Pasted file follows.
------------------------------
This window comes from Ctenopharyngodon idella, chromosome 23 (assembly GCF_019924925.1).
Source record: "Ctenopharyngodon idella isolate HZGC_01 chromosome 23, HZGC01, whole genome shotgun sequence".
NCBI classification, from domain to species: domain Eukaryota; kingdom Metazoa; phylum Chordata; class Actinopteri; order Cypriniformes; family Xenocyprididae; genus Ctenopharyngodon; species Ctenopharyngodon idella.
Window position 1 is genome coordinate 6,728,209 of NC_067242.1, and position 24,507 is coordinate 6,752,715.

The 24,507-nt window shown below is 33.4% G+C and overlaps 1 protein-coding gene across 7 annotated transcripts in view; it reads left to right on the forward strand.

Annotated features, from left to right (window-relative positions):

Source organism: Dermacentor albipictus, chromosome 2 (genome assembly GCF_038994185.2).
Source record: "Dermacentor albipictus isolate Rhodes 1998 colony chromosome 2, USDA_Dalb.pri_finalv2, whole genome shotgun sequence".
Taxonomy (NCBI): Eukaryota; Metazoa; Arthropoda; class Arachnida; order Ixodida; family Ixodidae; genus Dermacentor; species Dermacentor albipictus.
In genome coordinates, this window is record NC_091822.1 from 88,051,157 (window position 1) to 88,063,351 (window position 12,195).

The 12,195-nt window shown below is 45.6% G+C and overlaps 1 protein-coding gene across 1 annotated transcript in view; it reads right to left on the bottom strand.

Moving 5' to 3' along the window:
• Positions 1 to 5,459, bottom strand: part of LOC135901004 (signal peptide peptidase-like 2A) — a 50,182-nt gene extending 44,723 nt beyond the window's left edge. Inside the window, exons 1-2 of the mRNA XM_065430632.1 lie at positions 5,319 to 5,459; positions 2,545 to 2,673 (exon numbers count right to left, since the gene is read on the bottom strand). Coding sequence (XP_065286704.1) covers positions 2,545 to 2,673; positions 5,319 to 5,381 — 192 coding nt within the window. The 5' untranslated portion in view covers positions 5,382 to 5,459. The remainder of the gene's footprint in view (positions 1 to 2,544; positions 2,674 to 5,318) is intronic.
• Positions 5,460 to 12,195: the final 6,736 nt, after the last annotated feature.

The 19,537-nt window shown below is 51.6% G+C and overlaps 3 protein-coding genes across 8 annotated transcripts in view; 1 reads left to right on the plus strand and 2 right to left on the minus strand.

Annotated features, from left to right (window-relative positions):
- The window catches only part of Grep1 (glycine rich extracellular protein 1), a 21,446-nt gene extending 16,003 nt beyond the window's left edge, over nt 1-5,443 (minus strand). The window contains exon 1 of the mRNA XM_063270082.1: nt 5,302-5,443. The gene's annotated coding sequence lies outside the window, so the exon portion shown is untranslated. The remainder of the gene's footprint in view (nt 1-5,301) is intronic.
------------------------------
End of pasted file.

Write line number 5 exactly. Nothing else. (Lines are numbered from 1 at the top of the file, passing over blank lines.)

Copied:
The 24,507-nt window shown below is 33.4% G+C and overlaps 1 protein-coding gene across 7 annotated transcripts in view; it reads left to right on the forward strand.